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Age Old Kaufmann Brings An Old Age Drama Back - In A New Way

"I'm thinking of ending things" she says, and starts her narrative. She is lonely and feels stuck in one place, looking for a way to atone for her sins. She is tired of all the things that have happened to her But, is this 'she,' actually her? This is the confusion that Kauffman narrates the story with.

At first, the movie does not just introduce only its characters or the storyline, but the whole crew involved through the credits roll, and I feel that requires a special mention. With minimal font size and the soft, purring nature with which it unfolds itself, both the title card and the end credit roll produce a special effect. An effect that draws you into the movie, eventually making you ponder over it.

As the character gets into the car and even while driving, all that the character stares at are the straight lines of wires against the vast sky. 'Relationship' is the topic spoken about, and shards of glasses are 'committed' onto the frame. It can be inferred that the character is philosophic in a surrealistic manner and desperately wants to escape from reality to the extent of not answering calls from her own personas.

"Loneliness has followed me everywhere", says the type of character who intends to meet the likes of ‘Travis Bickle’ from Taxi Driver, ‘Isak Borg’ from Wild Strawberries or ‘Kane’ from Citizen Kane. The movie's opening scene itself redirects you to the Director's most famous release, "Eternal Sunshine of the Spotless Mind." But despite that being said, this one has its own genre attached to it. Falling into a surrealistic drama, the whole universe of it is construed in the protagonist's minds. It is presented in the way one's mind functions. Although this is about a character, it follows a pattern. As our dreams appear distorted, so does this movie. With references to incorporated Freudian theories, the core of this movie endeavors a collection of repertories.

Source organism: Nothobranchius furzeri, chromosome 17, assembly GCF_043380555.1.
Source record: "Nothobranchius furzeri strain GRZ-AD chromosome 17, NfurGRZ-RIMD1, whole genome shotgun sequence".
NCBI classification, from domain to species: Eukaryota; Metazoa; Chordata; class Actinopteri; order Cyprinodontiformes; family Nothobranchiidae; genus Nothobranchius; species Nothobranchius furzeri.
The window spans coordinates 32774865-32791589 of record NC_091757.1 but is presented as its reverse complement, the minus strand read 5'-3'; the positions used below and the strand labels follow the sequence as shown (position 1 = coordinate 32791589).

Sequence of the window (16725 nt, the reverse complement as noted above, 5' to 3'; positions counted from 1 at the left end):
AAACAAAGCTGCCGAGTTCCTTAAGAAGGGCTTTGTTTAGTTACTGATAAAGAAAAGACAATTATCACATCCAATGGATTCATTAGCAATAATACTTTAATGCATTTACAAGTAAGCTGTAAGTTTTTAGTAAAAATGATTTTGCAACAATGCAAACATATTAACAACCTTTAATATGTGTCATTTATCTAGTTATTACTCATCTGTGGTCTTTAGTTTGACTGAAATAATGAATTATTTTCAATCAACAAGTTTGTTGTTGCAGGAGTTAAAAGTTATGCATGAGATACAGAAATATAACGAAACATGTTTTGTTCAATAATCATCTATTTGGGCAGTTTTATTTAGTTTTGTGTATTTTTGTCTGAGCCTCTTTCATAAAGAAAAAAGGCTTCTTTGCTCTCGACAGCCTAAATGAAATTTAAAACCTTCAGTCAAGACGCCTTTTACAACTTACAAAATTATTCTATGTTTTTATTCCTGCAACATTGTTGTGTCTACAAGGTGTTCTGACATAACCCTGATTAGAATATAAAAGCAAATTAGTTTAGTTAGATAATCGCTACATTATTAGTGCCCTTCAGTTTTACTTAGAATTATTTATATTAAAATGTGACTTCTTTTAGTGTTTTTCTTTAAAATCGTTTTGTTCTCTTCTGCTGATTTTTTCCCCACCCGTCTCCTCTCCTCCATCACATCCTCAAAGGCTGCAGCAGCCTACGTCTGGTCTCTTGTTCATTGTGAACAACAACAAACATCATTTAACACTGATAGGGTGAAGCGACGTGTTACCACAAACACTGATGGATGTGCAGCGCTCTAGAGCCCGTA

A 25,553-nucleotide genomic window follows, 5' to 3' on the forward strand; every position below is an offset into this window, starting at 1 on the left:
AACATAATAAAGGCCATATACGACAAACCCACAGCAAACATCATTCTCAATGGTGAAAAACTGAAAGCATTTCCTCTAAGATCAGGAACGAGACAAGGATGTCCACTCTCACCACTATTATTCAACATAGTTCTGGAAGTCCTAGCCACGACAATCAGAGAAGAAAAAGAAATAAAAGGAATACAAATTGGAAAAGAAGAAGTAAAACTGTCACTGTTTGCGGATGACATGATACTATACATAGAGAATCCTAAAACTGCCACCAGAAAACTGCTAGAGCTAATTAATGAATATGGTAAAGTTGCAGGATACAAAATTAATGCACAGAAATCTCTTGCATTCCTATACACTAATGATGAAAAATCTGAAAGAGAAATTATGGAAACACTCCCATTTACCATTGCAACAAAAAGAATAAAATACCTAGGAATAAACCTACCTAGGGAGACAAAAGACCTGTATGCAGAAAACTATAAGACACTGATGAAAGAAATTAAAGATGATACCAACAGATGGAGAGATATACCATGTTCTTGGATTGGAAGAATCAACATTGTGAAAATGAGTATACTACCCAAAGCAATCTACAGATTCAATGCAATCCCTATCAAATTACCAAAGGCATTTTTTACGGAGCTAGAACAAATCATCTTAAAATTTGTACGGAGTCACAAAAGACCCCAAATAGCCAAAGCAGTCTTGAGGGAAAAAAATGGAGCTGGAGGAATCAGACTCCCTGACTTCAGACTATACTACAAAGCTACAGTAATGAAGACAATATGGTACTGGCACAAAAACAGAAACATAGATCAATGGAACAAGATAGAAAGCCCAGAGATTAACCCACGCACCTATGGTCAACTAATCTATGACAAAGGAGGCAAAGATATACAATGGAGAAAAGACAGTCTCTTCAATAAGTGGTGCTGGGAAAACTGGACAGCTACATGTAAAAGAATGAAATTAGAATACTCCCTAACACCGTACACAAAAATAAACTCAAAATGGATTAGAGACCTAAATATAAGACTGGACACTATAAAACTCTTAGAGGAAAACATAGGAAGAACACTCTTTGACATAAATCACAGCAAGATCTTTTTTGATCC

This may seem a little far-fetched to follow, but one needs to watch every bit to understand and appreciate the movie. The first twenty-odd minutes of the film and the dialogues exchanged are enough to make you understand the thoughts and efforts behind it. The extrapolation of various characters, entering into an individual's psyche or exploring other worldly topics is evidence of some serious writing.

What appears to be a travel drama at first, is not not what it seems to be. Instead, it is all about walking down the lane of memories one has acquired in his lifetime. There is a snowstorm approaching; you may want to stay for long, but you need to get going. And finally, after all the distance traveled when you wish to look back, you eventually realize the things you have missed out on, all the sins you have committed and wish had been unexplored. And now, he must rely on Isiah 1:18 quoting, "Though your sins are like scarlet, they shall be white as snow;"

Exploring more on the shifts, this movie has handled one of the best protagonist-changers, toying with the individual's perspective. What starts to be the narrative of one shifts gear into another, and even the tiniest of sense is made possible only after the movie ends. With various themes presented, be it the factor of age or resonance of the moment one is living in, the desires of appearances wished for, or the love that binds it all, incoherence is attached to the presentation in a positive sense. Even the ice-cream which they find exciting to have, despite all the weather conditions, does not make sense once they get it. They no longer relish it once they have it. The way this all comes together and explodes puts you in awe of the sheer brilliance of the whole craft behind it.

And in the end, he realizes it all. Prosthetics cover the faces of the individuals who hail his victory. He stands atop, delivering his speech and looks at her. She joins her hands to applaud, joining his life. It is all that he wishes to have happened to him.

Tagged in : life, Movie, Review, Netflix, I'm Thinking of Ending Things,